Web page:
Acey-Deucey – Sailors’ Backgammon

The backgammon variation Acey-Deucey was a popular pastime among the US Marine Corps during World War I. An article published in the backgammon site Play65 reveals that the game has been entertaining Navy officers already in the beginning of the 1900s. It also shows that even the name “Acey-Deucey” has its roots in the American Navy’s slang.

Acey-Deucey is the nickname given to the dice roll of 1-2. Normally a disadvantageous roll, the Acey-Deucey roll grants its thrower with special privileges: the right to play a desired double of his choice, plus an additional role (on top of the 1-2 roll). Acey and Deucey were also the nicknames of the First and Second Class Petty Officers (respectively), who also entertained themselves in Acey-Deucey Clubs and Lounges.

Acey-Deucey was not the sole occupancy of the command echelon; sailors used to pass the time between one mission to another rolling dice and moving checkers. Acey-Deucey was everywhere, testified one sailor in a letter to the Time’s editor in 1930, “the deck, below decks, in the engine room, the dynamo room and in the turrets and handling rooms”, and was never spotted among the combat corps.

Although Acey-Deucey can be played on the same equipment used in backgammon games, playing the game on the shaky grounds of the sea required some innovations. Therefore, to protect the dice and checkers from sliding and slipping, a special border was built around the backgammon board and the dice were dropped to the playing surface through a tube.

Acey Deucey Rules & Strategy

The acey-deucey advantage is one of the main differences between the standard backgammon and the mariners’ favorite variation. Backgammon and Acey-Deucey also differ in their initial board setup and their final scoring; the Acey-Deucey game begins with both players’ checkers based outside the board and it ends with the loser sacrificing one point for every checker that was not borne off the board.

Despite the great 1-2 benefit and the fact that Acey-Deucey is played without the doubling cube, the game does leave some room for preplanned strategy. Acey-Deucey strategy would focus on the early game, when both players enter the checkers to the board according to the rolls of the dice, the same way players remove their checkers of the board at the end of the backgammon game. Reasonable Acey-Deucey strategy may include quick entering of most checkers and using them to block the opponent’s checkers.

Backgammon Rules

To learn online Backgammon is as simple as to learn how to play Backgammon offline. Players should keep in mind that Backgammon is a race game played between two players who are trying to bear off all of their checkers before the opponent can achieve the same goal. You also need to know that the advancement of the checkers depends upon the roll of the dice and by your analytical skill and experience. For instance, a roll of 2 and 6 will indicate how many moves you can place the checkers, but it is up to your skill and assessment to make the best advancement possible out of that dice throw. This being said let us get started by explaining the proper Backgammon set up of checkers at the beginning of each game.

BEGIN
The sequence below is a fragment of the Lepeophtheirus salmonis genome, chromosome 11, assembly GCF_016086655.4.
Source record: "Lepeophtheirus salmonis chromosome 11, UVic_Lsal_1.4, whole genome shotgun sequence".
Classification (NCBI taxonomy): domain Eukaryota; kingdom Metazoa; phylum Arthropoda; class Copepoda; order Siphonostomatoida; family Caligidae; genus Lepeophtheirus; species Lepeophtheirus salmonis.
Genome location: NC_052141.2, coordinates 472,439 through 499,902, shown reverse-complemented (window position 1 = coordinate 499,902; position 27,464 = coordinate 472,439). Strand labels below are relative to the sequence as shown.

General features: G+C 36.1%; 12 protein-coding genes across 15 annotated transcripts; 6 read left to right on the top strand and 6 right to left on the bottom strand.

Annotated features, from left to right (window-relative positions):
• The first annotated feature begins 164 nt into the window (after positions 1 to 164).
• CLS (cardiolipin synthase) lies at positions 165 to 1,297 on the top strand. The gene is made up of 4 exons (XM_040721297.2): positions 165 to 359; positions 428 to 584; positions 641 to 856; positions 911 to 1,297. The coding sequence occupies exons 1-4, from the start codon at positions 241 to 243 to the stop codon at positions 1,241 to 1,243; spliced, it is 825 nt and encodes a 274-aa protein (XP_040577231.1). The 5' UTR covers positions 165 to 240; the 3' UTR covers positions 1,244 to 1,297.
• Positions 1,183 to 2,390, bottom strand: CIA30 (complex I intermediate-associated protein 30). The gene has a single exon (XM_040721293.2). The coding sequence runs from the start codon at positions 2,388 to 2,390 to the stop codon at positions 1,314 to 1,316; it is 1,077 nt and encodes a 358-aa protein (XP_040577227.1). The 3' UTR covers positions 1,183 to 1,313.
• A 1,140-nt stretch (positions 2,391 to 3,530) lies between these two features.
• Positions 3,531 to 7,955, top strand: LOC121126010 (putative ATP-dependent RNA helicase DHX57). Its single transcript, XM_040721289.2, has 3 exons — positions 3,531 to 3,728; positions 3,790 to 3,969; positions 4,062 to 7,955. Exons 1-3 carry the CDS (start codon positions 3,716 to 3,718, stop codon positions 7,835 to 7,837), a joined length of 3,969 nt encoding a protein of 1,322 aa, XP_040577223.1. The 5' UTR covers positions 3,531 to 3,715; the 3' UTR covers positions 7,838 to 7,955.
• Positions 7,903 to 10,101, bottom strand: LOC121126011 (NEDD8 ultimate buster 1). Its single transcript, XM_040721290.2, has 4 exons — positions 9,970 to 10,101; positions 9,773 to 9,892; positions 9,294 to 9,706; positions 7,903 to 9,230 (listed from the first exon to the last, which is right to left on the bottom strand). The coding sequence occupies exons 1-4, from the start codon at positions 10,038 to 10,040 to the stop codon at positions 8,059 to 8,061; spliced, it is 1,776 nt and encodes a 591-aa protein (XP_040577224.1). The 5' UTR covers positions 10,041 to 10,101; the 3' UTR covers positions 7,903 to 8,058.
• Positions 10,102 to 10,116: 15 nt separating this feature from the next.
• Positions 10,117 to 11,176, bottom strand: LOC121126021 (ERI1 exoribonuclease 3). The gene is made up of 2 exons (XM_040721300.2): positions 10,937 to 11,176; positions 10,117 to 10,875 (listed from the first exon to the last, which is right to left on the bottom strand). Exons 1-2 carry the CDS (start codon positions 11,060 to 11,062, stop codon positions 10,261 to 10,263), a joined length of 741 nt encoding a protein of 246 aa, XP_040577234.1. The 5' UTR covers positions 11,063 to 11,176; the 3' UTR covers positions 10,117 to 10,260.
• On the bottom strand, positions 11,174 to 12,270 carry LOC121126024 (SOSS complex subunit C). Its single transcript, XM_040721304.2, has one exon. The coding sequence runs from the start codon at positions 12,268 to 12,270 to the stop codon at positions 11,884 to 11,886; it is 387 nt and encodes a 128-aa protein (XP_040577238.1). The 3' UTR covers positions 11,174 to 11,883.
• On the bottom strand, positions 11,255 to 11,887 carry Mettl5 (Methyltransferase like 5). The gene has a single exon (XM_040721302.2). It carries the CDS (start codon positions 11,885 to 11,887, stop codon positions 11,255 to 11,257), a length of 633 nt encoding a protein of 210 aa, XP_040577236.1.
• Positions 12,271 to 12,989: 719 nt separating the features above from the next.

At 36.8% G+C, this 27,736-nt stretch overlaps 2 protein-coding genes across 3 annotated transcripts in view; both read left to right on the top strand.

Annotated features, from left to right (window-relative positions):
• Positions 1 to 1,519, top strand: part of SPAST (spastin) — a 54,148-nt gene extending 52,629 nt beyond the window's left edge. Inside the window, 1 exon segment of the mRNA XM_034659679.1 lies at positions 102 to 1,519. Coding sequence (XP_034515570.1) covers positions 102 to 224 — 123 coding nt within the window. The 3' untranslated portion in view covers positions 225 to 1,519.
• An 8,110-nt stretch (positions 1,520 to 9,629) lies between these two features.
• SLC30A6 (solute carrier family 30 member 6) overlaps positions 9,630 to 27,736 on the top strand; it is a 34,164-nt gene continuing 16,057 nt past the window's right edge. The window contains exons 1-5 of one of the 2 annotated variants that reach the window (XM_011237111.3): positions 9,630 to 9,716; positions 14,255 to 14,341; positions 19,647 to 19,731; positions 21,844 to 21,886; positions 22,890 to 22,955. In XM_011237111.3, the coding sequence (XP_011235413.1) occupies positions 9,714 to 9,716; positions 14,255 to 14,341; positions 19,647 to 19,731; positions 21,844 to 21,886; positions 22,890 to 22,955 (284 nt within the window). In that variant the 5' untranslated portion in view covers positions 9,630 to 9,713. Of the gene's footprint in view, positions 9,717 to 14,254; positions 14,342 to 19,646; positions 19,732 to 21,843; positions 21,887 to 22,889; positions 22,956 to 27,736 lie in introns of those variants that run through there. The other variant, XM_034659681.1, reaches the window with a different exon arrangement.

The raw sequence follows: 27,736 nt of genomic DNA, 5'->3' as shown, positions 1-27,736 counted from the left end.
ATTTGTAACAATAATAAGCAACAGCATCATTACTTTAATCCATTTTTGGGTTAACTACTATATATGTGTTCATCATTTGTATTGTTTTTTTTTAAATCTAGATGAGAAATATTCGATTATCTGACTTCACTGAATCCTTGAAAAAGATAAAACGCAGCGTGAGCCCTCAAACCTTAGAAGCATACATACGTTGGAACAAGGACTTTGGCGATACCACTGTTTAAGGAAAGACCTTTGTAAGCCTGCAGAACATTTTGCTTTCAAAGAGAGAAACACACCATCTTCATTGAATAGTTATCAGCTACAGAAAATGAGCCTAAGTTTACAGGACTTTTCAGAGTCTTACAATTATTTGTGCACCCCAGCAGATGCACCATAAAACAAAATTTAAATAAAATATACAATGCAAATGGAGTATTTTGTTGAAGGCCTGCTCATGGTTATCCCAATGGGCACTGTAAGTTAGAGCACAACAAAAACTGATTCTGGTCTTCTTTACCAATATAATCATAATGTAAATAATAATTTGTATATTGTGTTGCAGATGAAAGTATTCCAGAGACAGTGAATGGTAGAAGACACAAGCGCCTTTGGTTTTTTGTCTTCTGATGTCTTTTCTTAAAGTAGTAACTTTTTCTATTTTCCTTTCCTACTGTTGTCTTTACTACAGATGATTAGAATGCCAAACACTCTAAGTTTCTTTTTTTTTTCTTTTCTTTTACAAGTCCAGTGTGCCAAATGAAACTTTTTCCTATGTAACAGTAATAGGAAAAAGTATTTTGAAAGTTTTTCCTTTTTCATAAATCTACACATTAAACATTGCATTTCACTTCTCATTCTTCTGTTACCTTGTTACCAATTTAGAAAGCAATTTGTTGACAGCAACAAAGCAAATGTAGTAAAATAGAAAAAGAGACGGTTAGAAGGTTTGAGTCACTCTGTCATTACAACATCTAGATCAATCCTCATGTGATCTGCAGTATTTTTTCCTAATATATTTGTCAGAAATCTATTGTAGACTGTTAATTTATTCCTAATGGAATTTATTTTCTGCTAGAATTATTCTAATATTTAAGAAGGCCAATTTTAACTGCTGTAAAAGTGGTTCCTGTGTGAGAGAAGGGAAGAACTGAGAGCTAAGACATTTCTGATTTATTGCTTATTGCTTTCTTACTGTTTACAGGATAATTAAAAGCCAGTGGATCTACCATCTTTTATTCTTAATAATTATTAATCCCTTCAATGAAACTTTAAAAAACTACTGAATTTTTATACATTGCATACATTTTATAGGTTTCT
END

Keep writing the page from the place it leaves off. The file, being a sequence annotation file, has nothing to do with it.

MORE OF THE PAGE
According to the standard Backgammon rules, two checkers should be placed on the 24 point, five on the 13 point, three on the 8 point, and another five on the 6 point. There are different variations of Backgammon board games like Acey-deucey were the placement of the checkers will vary according to the specific rules of each Backgammon variant, but these lineaments prove irrelevant in a standard Backgammon game which is what it is normally played online.

After positioning the checkers on their respective places, an opening throw of dice must take place in order to play Backgammon. This first roll will be carried by both players with only one of their dice; the player with the higher roll is the player who should make use of the combine opening roll to begin the game. If both players roll the same number, an extra throw must take place until the tie is broken. After this point, each player will play alternatively moving his/her pieces in counter-clock-wise motion towards his/her home-board. A checker can be placed on a point only if that point is available, meaning, only if one of the opponent’s checkers stands on it or if it is completely empty.

If one checker stands alone on a point, it can be hit by the opponent and be sent to the bar. To enter the board, a hit checker must be placed on an available point in the home-board of the opponent in accordance to the indication of the roll, otherwise, it must remain on the bar and no further advancements could be made by the player. All points occupied by more than one checker can be skipped if the dice do not indicate it as one of the destination points. Once all checkers are in the home-board, they will be borne off according to the dictates of the dice.

To deepen your knowledge on this subject or on any other theme related to this field such as Backgammon Gambling, direct yourself to the Internet where an infinite array of resources and Backgammon news are provided by the Backgammon community to assist you at every stage.